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2007-08-29 11:53:54

BEIJING - A white dolphin native to China's Yangtze River that scientists declared extinct last year has possibly been spotted swimming in the wild, offering a small shred of hope for its revival, a researcher said Wednesday. Wang Ding, a researcher with the Institute of Hydrobiology under the Chinese Academy of Sciences, said a man saw and shot a video of what appears to be a baiji or white flag dolphin in central China's Anhui province on Aug. 19. The white flag dolphin survived for...

2007-06-15 23:34:05

LOS ANGELES -- Four dead dolphins have washed ashore with fatal bullet wounds and fifth with lacerations on its pectoral fin, said authorities who have offered a reward for information on the slayings. The long-beaked common dolphins were all discovered between Carlsbad State Beach and Oceanside Harbor between May 29 and June 5. Photos showed their normally sleek gray skin mottled and stained with blood from the bullet wounds. "It's a horrendous thing that happened," said Mark Oswell,...


Latest Marine mammals Reference Libraries

Marine Otter, Lontra feline
2012-12-28 15:09:41

The marine otter (Lontra feline) is a member of the weasel family, and can be found in South America. It prefers a habitat in rocky coastal areas, with a range that includes the entire coastline of Chile and extends to southern Peru and Argentina. It has been found on the Falkland Islands, but individuals here do not represent a constant population. Unlike other species of otter, the marine otter chooses to live near waters with high winds and swells. It may use caves and crevices as dens,...

Crabeater Seal, Lobodon carcinophagus
2012-06-26 14:40:11

The crabeater seal (Lobodon carcinophagus) is a true seal that can be found around the whole of Antarctica. Its range also includes small areas in South America, New Zealand, Africa, and Australia. It resides on the pack ice zone for the entire year, even as it shifts seasonally, and prefers to stay in the continental shelf area in water with a depth of less than 1,968 feet. Because the populations are so wide spread and are sufficiently mixed, there have been no subspecies found. Because...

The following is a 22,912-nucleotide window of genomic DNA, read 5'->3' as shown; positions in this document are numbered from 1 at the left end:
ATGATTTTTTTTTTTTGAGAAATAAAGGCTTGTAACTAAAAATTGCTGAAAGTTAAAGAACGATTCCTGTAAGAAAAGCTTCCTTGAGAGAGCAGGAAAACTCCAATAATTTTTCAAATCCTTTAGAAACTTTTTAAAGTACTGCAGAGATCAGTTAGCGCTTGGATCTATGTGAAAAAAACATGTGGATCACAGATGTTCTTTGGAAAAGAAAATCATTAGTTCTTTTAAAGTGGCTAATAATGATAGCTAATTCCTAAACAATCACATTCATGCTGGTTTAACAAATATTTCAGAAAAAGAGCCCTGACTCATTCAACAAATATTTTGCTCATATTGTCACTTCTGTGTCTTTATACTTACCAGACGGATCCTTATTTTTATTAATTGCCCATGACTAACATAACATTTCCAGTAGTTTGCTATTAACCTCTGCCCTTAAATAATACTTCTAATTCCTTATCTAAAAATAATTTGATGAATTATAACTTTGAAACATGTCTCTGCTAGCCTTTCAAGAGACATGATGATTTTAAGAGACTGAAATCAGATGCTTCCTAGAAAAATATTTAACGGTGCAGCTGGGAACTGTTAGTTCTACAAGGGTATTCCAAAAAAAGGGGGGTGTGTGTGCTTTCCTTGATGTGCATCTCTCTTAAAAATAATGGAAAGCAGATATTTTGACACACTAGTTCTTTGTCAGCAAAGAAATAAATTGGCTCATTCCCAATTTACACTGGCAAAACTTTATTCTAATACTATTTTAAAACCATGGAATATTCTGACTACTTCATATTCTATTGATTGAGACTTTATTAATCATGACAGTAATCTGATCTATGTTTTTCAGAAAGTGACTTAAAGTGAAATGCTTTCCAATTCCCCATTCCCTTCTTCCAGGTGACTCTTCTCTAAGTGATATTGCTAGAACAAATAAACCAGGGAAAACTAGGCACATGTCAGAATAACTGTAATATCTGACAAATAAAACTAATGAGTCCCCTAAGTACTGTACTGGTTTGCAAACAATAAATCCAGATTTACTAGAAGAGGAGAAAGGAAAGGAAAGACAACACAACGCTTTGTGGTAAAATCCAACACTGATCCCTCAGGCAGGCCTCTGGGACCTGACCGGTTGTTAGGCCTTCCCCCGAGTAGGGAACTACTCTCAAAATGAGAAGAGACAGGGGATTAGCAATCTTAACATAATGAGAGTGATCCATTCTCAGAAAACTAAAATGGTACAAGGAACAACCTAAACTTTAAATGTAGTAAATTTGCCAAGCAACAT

Mediterranean Monk Seal, Monachus monachus
2012-06-23 10:50:34

The Mediterranean monk seal (Monachus monachus) is a rare pinniped, or “fin-footed mammal” that can be found in areas of the Mediterranean Sea, as well as in the Atlantic waters of the Tropic of Cancer. Not much is known about the chosen land habitats of this seal, but until the 20th century, it could be seen relaxing or pup rearing on open beaches. It now dwells in underwater caves and caverns in order to escape human actions including tourism and expansion. The Mediterranean monk...

Profilicollis
2014-01-05 00:00:00

Profilicollis is a genus of acanthocephalan parasites that are found in crustaceans and shorebirds. Profilicollis parasites use decapod crustaceans as intermediate hosts and species of shorebirds as definitive hosts. The parasite first develops in mole crabs of North and South America. After it infects a mole crab, it becomes dormant until the crab is eaten by a suitable bird, such as a Surf scoter or Herring Gull. Once the parasite has passed through the stomach of the bird, it develops...

Chinese White Dolphin, Sousa chinensis chinensis (known as rare pink dolphins)
2012-05-25 11:45:30

The Chinese white dolphin, otherwise known as the Indo-Pacific humpback dolphin, is a species of humpback dolphin that can be found in the waters of Southeast Asia. When breeding, they will travel to the waters around South Africa to Australia.  There are currently two recognized subspecies of the Chinese white dolphin. The coloring of the Chinese white dolphin can vary due to age and location. When born, calves are actually black, but will change to grey, then pink with white spotting,...

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Word of the Day
call-note
  • The call or cry of a bird or other animal to its mate or its young.
'Call-note' is newer than 'bird-call,' which originally referred to 'an instrument for imitating the note of birds' but now also refers to 'the song or cry of a bird.'